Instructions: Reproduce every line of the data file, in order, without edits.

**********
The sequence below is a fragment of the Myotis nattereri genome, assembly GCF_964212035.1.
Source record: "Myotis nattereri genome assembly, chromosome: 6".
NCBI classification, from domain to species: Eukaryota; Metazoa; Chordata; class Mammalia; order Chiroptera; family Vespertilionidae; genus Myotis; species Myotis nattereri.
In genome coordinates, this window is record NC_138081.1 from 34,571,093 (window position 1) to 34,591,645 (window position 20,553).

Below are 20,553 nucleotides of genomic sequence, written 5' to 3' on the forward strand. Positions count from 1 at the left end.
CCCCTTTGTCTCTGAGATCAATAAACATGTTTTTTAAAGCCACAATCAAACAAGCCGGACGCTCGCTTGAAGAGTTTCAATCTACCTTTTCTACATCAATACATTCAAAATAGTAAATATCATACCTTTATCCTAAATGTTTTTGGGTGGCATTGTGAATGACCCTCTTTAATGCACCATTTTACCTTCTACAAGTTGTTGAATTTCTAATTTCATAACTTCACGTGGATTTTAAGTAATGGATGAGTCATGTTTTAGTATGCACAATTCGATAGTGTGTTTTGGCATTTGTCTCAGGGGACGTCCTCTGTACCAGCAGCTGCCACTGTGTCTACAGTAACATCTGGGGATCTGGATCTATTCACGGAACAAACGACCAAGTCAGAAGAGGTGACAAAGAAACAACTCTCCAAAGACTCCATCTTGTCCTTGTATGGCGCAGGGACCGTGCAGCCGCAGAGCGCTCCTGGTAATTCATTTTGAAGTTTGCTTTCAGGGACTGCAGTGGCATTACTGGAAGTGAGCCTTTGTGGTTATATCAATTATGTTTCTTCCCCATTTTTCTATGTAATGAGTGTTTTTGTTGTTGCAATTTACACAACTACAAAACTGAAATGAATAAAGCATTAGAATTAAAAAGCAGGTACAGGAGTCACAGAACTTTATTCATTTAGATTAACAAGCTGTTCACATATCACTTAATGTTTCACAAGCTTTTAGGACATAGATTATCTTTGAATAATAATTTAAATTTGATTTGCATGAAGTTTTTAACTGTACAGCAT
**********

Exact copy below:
The sequence below is a fragment of the Myotis nattereri genome, assembly GCF_964212035.1.
Source record: "Myotis nattereri genome assembly, chromosome: 6".
NCBI classification, from domain to species: Eukaryota; Metazoa; Chordata; class Mammalia; order Chiroptera; family Vespertilionidae; genus Myotis; species Myotis nattereri.
In genome coordinates, this window is record NC_138081.1 from 34,571,093 (window position 1) to 34,591,645 (window position 20,553).

Below are 20,553 nucleotides of genomic sequence, written 5' to 3' on the forward strand. Positions count from 1 at the left end.
CCCCTTTGTCTCTGAGATCAATAAACATGTTTTTTAAAGCCACAATCAAACAAGCCGGACGCTCGCTTGAAGAGTTTCAATCTACCTTTTCTACATCAATACATTCAAAATAGTAAATATCATACCTTTATCCTAAATGTTTTTGGGTGGCATTGTGAATGACCCTCTTTAATGCACCATTTTACCTTCTACAAGTTGTTGAATTTCTAATTTCATAACTTCACGTGGATTTTAAGTAATGGATGAGTCATGTTTTAGTATGCACAATTCGATAGTGTGTTTTGGCATTTGTCTCAGGGGACGTCCTCTGTACCAGCAGCTGCCACTGTGTCTACAGTAACATCTGGGGATCTGGATCTATTCACGGAACAAACGACCAAGTCAGAAGAGGTGACAAAGAAACAACTCTCCAAAGACTCCATCTTGTCCTTGTATGGCGCAGGGACCGTGCAGCCGCAGAGCGCTCCTGGTAATTCATTTTGAAGTTTGCTTTCAGGGACTGCAGTGGCATTACTGGAAGTGAGCCTTTGTGGTTATATCAATTATGTTTCTTCCCCATTTTTCTATGTAATGAGTGTTTTTGTTGTTGCAATTTACACAACTACAAAACTGAAATGAATAAAGCATTAGAATTAAAAAGCAGGTACAGGAGTCACAGAACTTTATTCATTTAGATTAACAAGCTGTTCACATATCACTTAATGTTTCACAAGCTTTTAGGACATAGATTATCTTTGAATAATAATTTAAATTTGATTTGCATGAAGTTTTTAACTGTACAGCAT